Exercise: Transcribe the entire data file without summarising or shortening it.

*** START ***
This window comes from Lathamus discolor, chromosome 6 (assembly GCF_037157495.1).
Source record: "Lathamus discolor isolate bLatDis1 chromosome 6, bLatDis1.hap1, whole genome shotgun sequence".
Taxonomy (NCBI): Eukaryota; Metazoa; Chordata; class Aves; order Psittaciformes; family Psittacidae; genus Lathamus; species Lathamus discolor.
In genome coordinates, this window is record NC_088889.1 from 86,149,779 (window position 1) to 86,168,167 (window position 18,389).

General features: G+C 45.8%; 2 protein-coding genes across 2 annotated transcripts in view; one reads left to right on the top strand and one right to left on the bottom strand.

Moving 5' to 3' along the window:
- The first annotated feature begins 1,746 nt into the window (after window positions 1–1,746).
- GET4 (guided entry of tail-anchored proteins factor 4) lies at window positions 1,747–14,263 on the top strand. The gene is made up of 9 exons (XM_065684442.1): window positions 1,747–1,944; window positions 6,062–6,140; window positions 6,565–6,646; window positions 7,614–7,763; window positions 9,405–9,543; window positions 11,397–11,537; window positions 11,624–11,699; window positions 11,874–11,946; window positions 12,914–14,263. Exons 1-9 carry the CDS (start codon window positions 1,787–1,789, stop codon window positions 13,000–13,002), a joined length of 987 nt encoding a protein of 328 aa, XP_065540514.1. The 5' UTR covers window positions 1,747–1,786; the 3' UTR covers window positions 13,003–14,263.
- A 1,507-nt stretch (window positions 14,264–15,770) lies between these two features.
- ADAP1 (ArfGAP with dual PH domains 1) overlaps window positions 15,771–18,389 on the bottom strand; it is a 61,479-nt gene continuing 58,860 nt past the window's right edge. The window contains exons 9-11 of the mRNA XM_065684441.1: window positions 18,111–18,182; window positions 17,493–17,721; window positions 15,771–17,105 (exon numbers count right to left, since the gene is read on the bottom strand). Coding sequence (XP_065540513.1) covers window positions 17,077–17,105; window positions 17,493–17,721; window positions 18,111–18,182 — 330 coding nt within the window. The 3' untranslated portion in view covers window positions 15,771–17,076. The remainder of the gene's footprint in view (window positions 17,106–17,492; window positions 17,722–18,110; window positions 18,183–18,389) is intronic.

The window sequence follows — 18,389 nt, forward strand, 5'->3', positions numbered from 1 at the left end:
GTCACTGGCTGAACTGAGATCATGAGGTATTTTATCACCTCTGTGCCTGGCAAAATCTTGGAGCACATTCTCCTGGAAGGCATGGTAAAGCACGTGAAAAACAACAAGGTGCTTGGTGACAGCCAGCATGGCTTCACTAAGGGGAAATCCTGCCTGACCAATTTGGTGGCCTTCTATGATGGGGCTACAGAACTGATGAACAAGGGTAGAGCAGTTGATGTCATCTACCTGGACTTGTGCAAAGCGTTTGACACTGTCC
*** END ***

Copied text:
This window comes from Lathamus discolor, chromosome 6 (assembly GCF_037157495.1).
Source record: "Lathamus discolor isolate bLatDis1 chromosome 6, bLatDis1.hap1, whole genome shotgun sequence".
Taxonomy (NCBI): Eukaryota; Metazoa; Chordata; class Aves; order Psittaciformes; family Psittacidae; genus Lathamus; species Lathamus discolor.
In genome coordinates, this window is record NC_088889.1 from 86,149,779 (window position 1) to 86,168,167 (window position 18,389).

General features: G+C 45.8%; 2 protein-coding genes across 2 annotated transcripts in view; one reads left to right on the top strand and one right to left on the bottom strand.

Moving 5' to 3' along the window:
- The first annotated feature begins 1,746 nt into the window (after window positions 1–1,746).
- GET4 (guided entry of tail-anchored proteins factor 4) lies at window positions 1,747–14,263 on the top strand. The gene is made up of 9 exons (XM_065684442.1): window positions 1,747–1,944; window positions 6,062–6,140; window positions 6,565–6,646; window positions 7,614–7,763; window positions 9,405–9,543; window positions 11,397–11,537; window positions 11,624–11,699; window positions 11,874–11,946; window positions 12,914–14,263. Exons 1-9 carry the CDS (start codon window positions 1,787–1,789, stop codon window positions 13,000–13,002), a joined length of 987 nt encoding a protein of 328 aa, XP_065540514.1. The 5' UTR covers window positions 1,747–1,786; the 3' UTR covers window positions 13,003–14,263.
- A 1,507-nt stretch (window positions 14,264–15,770) lies between these two features.
- ADAP1 (ArfGAP with dual PH domains 1) overlaps window positions 15,771–18,389 on the bottom strand; it is a 61,479-nt gene continuing 58,860 nt past the window's right edge. The window contains exons 9-11 of the mRNA XM_065684441.1: window positions 18,111–18,182; window positions 17,493–17,721; window positions 15,771–17,105 (exon numbers count right to left, since the gene is read on the bottom strand). Coding sequence (XP_065540513.1) covers window positions 17,077–17,105; window positions 17,493–17,721; window positions 18,111–18,182 — 330 coding nt within the window. The 3' untranslated portion in view covers window positions 15,771–17,076. The remainder of the gene's footprint in view (window positions 17,106–17,492; window positions 17,722–18,110; window positions 18,183–18,389) is intronic.

The window sequence follows — 18,389 nt, forward strand, 5'->3', positions numbered from 1 at the left end:
GTCACTGGCTGAACTGAGATCATGAGGTATTTTATCACCTCTGTGCCTGGCAAAATCTTGGAGCACATTCTCCTGGAAGGCATGGTAAAGCACGTGAAAAACAACAAGGTGCTTGGTGACAGCCAGCATGGCTTCACTAAGGGGAAATCCTGCCTGACCAATTTGGTGGCCTTCTATGATGGGGCTACAGAACTGATGAACAAGGGTAGAGCAGTTGATGTCATCTACCTGGACTTGTGCAAAGCGTTTGACACTGTCC